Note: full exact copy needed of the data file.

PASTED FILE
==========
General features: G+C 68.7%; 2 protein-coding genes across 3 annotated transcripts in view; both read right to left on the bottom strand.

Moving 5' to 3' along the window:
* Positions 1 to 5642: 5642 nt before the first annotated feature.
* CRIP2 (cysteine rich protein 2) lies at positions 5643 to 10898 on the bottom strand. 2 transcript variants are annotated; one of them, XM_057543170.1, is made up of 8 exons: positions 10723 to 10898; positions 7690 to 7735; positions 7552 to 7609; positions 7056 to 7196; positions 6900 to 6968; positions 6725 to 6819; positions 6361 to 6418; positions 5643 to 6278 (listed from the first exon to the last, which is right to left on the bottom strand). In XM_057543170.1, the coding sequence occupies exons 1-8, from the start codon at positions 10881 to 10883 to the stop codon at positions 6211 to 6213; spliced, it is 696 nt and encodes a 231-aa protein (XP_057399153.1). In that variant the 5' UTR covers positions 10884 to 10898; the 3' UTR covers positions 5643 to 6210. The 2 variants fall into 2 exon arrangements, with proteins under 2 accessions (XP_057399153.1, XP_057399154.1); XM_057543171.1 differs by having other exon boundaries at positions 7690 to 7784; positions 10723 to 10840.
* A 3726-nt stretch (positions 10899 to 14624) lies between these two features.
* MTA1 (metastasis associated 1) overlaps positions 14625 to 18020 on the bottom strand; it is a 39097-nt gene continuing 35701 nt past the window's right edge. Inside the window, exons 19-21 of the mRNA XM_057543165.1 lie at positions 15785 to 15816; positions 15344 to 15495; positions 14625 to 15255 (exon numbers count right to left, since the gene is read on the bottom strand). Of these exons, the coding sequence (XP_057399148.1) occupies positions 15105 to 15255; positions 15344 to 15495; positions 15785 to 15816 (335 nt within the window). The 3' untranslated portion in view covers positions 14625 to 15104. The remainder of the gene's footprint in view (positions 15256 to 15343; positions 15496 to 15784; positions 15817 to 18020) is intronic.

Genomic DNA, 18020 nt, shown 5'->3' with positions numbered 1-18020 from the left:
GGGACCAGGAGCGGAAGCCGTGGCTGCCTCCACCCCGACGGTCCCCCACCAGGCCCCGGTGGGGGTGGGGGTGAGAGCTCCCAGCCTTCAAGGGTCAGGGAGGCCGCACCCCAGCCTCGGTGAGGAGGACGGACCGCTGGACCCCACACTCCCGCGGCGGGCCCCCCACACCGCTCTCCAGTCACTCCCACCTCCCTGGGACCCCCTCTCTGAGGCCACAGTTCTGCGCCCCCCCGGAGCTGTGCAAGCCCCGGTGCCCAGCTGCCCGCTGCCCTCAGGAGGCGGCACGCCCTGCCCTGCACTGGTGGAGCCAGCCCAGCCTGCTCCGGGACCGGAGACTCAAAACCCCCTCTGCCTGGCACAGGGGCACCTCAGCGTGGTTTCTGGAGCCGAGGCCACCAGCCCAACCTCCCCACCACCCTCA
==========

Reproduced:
General features: G+C 68.7%; 2 protein-coding genes across 3 annotated transcripts in view; both read right to left on the bottom strand.

Moving 5' to 3' along the window:
* Positions 1 to 5642: 5642 nt before the first annotated feature.
* CRIP2 (cysteine rich protein 2) lies at positions 5643 to 10898 on the bottom strand. 2 transcript variants are annotated; one of them, XM_057543170.1, is made up of 8 exons: positions 10723 to 10898; positions 7690 to 7735; positions 7552 to 7609; positions 7056 to 7196; positions 6900 to 6968; positions 6725 to 6819; positions 6361 to 6418; positions 5643 to 6278 (listed from the first exon to the last, which is right to left on the bottom strand). In XM_057543170.1, the coding sequence occupies exons 1-8, from the start codon at positions 10881 to 10883 to the stop codon at positions 6211 to 6213; spliced, it is 696 nt and encodes a 231-aa protein (XP_057399153.1). In that variant the 5' UTR covers positions 10884 to 10898; the 3' UTR covers positions 5643 to 6210. The 2 variants fall into 2 exon arrangements, with proteins under 2 accessions (XP_057399153.1, XP_057399154.1); XM_057543171.1 differs by having other exon boundaries at positions 7690 to 7784; positions 10723 to 10840.
* A 3726-nt stretch (positions 10899 to 14624) lies between these two features.
* MTA1 (metastasis associated 1) overlaps positions 14625 to 18020 on the bottom strand; it is a 39097-nt gene continuing 35701 nt past the window's right edge. Inside the window, exons 19-21 of the mRNA XM_057543165.1 lie at positions 15785 to 15816; positions 15344 to 15495; positions 14625 to 15255 (exon numbers count right to left, since the gene is read on the bottom strand). Of these exons, the coding sequence (XP_057399148.1) occupies positions 15105 to 15255; positions 15344 to 15495; positions 15785 to 15816 (335 nt within the window). The 3' untranslated portion in view covers positions 14625 to 15104. The remainder of the gene's footprint in view (positions 15256 to 15343; positions 15496 to 15784; positions 15817 to 18020) is intronic.

Genomic DNA, 18020 nt, shown 5'->3' with positions numbered 1-18020 from the left:
GGGACCAGGAGCGGAAGCCGTGGCTGCCTCCACCCCGACGGTCCCCCACCAGGCCCCGGTGGGGGTGGGGGTGAGAGCTCCCAGCCTTCAAGGGTCAGGGAGGCCGCACCCCAGCCTCGGTGAGGAGGACGGACCGCTGGACCCCACACTCCCGCGGCGGGCCCCCCACACCGCTCTCCAGTCACTCCCACCTCCCTGGGACCCCCTCTCTGAGGCCACAGTTCTGCGCCCCCCCGGAGCTGTGCAAGCCCCGGTGCCCAGCTGCCCGCTGCCCTCAGGAGGCGGCACGCCCTGCCCTGCACTGGTGGAGCCAGCCCAGCCTGCTCCGGGACCGGAGACTCAAAACCCCCTCTGCCTGGCACAGGGGCACCTCAGCGTGGTTTCTGGAGCCGAGGCCACCAGCCCAACCTCCCCACCACCCTCA